In hardback this is literally a weighty tome. It has been travelling with me for some time as I have dipped into it, and I’m now pleased to lighten my load as I complete this review, and place it amongst my useful reference books.
What a challenge the ‘Practical Handbook of Earth Science’ must have presented, but seemingly undaunted the authors have risen to this challenge and we have a handbook that covers (almost) everything in the field of Earth Science. From physical units and constants to the fundamental building blocks of our planet, and how it moves, evolves and influences every aspect of our lives – it is all in there. In one place I can find out how the Earth’s magnetic field works and changes over time, can travel from the core to the upper atmosphere understanding structure, composition and process. You can delve into the detail of rock types, mineral characteristics and properties, and consider how these natural resources are utilised in the modern world.
Is this a handy handbook to have when all this information is available at the click of a button on the internet? Well yes, it most certainly is, as authors Jane Hodgkinson and Frank Stacey have done all that work for you, carefully sifting and selecting key information which underpins the fundamentals of Earth Science. Often, when you pick up a book like this – facts, lists, and explanations – the temptation is to go to something you know well to test how good it is. So this is where I come to the ‘covers (almost) everything’ observation. Where this book is light in content is palaeontology with the fossil record and geological time being confined to four pages. This seems an oversight given how fundamental understanding geological or ‘deep time’ has been, and is, to understand the evolution and dynamics of the planet. Equally, palaeontology is a critical discipline within the Earth Sciences that enables our understanding of environmental change, the evolution and extinction of life, and crucially in today’s world helping elucidate environmental response to climate change. Whilst I’m here, considering the ‘almost’, faults (but no folds?) have a simple and classic block diagram which helps the reader visualise the narrative but diagrams are largely absent and would have similarly assisted elsewhere.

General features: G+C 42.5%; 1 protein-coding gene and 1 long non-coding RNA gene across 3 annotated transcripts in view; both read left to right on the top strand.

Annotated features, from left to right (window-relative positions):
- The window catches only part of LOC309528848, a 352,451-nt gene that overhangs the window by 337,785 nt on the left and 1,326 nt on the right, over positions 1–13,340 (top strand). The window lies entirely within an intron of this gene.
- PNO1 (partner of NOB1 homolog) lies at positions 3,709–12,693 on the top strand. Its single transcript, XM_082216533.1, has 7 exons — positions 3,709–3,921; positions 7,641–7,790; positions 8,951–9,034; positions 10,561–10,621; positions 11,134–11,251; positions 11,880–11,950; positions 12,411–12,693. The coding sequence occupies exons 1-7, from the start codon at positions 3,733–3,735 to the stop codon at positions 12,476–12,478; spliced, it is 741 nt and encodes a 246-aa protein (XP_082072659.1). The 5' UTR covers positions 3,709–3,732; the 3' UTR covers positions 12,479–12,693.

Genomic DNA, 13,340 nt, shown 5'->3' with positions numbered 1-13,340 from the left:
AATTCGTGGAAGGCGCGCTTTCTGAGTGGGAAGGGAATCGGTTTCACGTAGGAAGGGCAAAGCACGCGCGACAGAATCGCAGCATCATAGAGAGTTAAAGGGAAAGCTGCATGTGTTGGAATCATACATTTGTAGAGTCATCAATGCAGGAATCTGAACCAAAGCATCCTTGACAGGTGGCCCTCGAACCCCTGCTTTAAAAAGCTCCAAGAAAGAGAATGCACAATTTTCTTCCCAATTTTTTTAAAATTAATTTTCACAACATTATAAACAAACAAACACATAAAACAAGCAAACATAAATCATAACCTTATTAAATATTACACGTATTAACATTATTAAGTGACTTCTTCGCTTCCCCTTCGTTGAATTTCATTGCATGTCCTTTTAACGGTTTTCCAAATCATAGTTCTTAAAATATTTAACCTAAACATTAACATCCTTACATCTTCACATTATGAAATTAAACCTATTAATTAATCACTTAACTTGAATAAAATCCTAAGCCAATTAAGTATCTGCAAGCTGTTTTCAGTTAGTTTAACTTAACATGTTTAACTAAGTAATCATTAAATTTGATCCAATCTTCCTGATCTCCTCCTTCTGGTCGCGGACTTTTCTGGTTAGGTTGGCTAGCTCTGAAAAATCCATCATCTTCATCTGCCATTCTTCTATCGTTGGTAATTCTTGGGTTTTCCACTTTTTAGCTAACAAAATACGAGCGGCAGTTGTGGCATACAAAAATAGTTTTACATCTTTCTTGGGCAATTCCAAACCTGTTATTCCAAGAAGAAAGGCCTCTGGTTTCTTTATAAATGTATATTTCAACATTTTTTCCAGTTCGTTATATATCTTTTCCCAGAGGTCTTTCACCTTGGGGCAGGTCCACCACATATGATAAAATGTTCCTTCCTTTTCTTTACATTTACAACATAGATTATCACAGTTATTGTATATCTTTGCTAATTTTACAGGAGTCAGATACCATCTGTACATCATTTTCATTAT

The Handbook ends on a cautionary and prescient note. The last section considers resources: their use, vulnerability and degradation, and the last paragraphs the cautionary problem of plastic disposal which is here considered among the most serious waste disposal problems without a satisfactory solution. And prescience? In the UK in 2018, this challenge has received unprecedented coverage being brought to the fore in David Attenborough’s ‘Blue Planet’ and the subject of an extensive UK Government consultation ‘Tackling the plastic problem’.
What you have here is a demonstration of the broad church that is Earth Science and an illustration of the utilisation, both practical and theoretical application, of natural sciences (and mathematics) across its subject. It is clearly and succinctly written and gains a place amongst my reference books. Well done to the authors.
Practical Handbook of Earth Science
Jane H. Hodgkinson and Frank D. Stacey (Authors) | ISBN: 9781351374705 | Published: September 2017 | Publisher: CRC Press